Lebanese priest sentenced to 15 years for child rape

Plus: Iraqi PM faces assassination attempt, economic consequences of Lebanon-Gulf row, migrants stranded amid Belarus-Poland border crisis.

Hello readers. Welcome back to Inshallah, your newsletter about news from the Middle East delivered to your inbox every week.

I’m Dario Sabaghi, ready to handpick for you the most newsworthy stories of the week. Subscribe to be up to date about the latest development in the Middle East. It’s free.

I want to share two stories I have been reporting from Lebanon this week.

  • I went through the Lebanon-Gulf diplomatic row. Lebanon is once again caught in a regional rivalry between Saudi Arabia and Iran. But this diplomatic row with the Gulf states could add to the country's political instability and economic crisis. You can read my analysis with comments from several experts on Deutsche Welle.

  • I have also reported the first lawsuit against kafala exploitation in Lebanon. The kafala system is a migrant employment sponsorship system used in Lebanon and in other Middle Eastern countries that legally ties migrants to their employers. However, it is structured to fall into exploitation, as the relationship between foreign domestic workers and their employer is extremely unbalanced. Read the full story on Middle East Eye.


A French The Criminal Court of Caen sentenced Lebanese priest Mansour Labaky to 15 years in prison after convicting him in absentia on charges of child rape and sexual assault.

The Court convicted the 81-year-old Maronite priest and added his name to the list of sex offenders after two hours of deliberations. Labaky has been under investigation in France since 2013 when a Vatican court had found him guilty of sexually abusing three children in the 1990s.

Labaky, who lives in Lebanon and did not attend the session, has not returned to France since the Vatican verdict. In 2017, the Lebanese state refused his extradition. He faces up to 20 years in jail. Read the full reporting on The New Arab.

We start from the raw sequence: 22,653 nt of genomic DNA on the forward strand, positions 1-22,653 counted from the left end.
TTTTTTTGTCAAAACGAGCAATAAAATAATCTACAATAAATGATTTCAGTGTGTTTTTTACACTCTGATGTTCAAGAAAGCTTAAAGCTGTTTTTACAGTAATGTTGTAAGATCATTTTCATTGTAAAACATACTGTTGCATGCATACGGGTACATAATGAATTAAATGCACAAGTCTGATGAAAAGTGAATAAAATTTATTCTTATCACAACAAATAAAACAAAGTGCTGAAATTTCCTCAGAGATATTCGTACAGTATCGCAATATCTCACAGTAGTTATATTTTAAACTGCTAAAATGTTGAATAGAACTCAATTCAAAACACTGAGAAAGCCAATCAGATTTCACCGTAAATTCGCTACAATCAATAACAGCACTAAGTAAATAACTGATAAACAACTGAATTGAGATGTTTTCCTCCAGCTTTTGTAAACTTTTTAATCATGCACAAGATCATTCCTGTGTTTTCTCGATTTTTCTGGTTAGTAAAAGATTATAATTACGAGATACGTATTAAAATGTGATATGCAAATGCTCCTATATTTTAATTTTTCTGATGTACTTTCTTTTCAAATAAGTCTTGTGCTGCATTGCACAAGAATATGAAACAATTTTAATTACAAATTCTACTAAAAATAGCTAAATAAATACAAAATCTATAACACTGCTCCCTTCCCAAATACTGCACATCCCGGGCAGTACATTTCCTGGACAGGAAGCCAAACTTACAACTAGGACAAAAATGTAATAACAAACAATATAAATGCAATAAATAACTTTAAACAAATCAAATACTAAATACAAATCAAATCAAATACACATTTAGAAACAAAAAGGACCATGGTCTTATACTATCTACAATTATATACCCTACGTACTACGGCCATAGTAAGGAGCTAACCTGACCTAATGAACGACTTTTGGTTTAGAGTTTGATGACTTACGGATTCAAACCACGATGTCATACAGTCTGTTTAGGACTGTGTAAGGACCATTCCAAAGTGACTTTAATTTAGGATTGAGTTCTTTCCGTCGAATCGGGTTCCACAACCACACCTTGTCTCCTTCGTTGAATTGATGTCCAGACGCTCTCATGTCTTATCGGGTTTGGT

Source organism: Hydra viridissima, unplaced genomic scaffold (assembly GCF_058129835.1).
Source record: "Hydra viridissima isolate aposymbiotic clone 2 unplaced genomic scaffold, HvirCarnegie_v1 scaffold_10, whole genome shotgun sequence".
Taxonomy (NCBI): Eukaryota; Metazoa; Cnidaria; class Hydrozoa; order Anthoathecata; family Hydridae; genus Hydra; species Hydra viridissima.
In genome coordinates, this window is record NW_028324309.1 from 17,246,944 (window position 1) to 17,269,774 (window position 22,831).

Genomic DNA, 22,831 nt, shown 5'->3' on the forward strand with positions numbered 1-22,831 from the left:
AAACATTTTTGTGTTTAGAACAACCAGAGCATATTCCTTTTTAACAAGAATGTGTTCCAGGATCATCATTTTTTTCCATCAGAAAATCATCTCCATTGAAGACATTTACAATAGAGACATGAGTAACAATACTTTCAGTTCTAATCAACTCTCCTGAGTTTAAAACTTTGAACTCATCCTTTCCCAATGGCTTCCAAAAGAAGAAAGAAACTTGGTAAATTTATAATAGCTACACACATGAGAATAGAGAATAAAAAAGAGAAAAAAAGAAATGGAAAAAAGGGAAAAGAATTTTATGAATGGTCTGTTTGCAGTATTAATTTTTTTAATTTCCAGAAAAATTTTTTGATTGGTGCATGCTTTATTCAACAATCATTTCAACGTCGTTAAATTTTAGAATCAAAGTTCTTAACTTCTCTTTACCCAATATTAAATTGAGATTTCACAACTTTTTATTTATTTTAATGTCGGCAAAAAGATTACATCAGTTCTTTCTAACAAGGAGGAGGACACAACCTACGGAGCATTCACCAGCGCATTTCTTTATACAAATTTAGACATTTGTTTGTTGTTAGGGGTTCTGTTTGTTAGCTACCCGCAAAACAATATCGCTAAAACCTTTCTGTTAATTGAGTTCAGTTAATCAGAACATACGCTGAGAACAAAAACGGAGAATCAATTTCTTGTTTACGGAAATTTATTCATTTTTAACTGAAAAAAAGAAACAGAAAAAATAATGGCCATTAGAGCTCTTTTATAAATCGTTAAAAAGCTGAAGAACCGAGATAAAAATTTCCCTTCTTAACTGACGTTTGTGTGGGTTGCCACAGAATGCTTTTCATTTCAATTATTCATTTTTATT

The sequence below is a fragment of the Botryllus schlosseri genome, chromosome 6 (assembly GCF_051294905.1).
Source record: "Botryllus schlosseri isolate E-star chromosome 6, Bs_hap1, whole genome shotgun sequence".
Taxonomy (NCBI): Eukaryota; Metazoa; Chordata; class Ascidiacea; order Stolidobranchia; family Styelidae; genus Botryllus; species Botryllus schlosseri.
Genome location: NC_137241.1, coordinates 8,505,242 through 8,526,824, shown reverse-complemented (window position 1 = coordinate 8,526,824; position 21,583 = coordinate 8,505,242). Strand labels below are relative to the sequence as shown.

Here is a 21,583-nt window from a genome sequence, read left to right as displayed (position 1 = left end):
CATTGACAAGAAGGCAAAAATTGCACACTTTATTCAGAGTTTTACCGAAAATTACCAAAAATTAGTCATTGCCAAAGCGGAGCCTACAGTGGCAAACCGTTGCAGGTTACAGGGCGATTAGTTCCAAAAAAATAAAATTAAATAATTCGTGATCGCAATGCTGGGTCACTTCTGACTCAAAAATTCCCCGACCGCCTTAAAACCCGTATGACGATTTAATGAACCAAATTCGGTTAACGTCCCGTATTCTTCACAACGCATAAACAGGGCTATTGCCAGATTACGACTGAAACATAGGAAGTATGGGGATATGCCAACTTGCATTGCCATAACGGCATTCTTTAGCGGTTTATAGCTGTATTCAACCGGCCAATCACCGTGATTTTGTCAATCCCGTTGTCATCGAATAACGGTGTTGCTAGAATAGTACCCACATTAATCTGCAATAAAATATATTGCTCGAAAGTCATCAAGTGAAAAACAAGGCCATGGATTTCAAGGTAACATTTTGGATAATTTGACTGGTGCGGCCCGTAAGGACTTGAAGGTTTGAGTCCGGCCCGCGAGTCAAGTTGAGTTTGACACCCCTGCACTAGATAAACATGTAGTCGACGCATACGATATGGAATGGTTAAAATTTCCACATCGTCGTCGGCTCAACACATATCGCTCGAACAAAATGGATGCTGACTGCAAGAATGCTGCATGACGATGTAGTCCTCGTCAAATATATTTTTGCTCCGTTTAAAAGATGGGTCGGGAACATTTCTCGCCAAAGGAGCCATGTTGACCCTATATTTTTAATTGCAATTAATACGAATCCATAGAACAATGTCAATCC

Iraqi Prime Minister Mustafa al-Kadhimi escaped unharmed from an armed drone assassination attempt in Baghdad, officials said on Sunday, in an incident that raised tension in Iraq weeks after a general election disputed by Iran-backed militia groups. Three drones were used in the attack, including two that were downed by security forces while a third drone hit the residence.

The attack came two days after clashes in Baghdad between government forces and supporters of Iran-backed political parties that lost dozens of parliamentary seats after an Oct. 10 general election. Most of the parties have armed wings. The Iraqi military called it an assassination attempt, while some described it as an attempted “coup” given the entrenched military might of the Iran-linked groups. Read the full article on Reuters.

Next climate conferences in the Middle East

The Middle East will be starring next COP27 and COP28. Egypt has officially been selected to host the UN Climate Change Conference in November 2022 (COP27) while the UAE will host COP28 in 2023, the UN Framework Convention on Climate Change (UNFCCC) has officially announced.

Both Middle Eastern countries were announced as the successors to host the climate change summit during COP26, where nearly 200 countries have gathered in Glasgow, in the United Kingdom, to take concerted action to cap global greenhouse gas emissions and unite against climate change. Read comments on the announcement on Al-Arabiya.

Saudi Arabia

A Saudi court overturned a conviction on a death penalty charge for a young man following what rights groups called a "grossly unfair trial" for crimes committed when he was a minor, his family said on Wednesday. Saudi law stipulates that there must now be a retrial in his case. Although he is no longer at risk of imminent execution, Huwaiti could still be sentenced to death at a later stage. Read the full story on Reuters.

Migrants stranded in Europe amid Belarus-Poland tensions

Thousands of migrants and refugees from Iraq, Syria, and other countries have flocked to Belarus’ border with Poland, hoping to get to Western Europe, many of them are now stranded at the frontier, setting up makeshift camps as Polish security forces watch them from behind a razor-wire fence and try to prevent them from entering the country. The European Union has accused the president of Belarus, Alexander Lukashenko, of aiding illegal border crossings in retaliation for EU sanctions. Lukashenko denies encouraging migration to Europe. AP provides an explainer on what's behind the crisis at the Belarus-Poland border.

That's all for this week. The main goal of Inshallah is hosting the best of journalism to give you the sharpest information about what is happening in the Middle East and not let you behind.

Thanks for reading Inshallah. Share this article and subscribe to be up to date about news from the Middle East every week. It’s free.


About me

My name is Dario Sabaghi, a freelance journalist. I am interested in human rights and international news with a focus on the MENA region.

Check out my work at dariosabaghi.com.

You can follow me on Twitter: @DarioSabaghi

Did I miss any important news from the Middle East? DM me on Twitter.

Cover photo: Pascal Deloche/ MaxPPP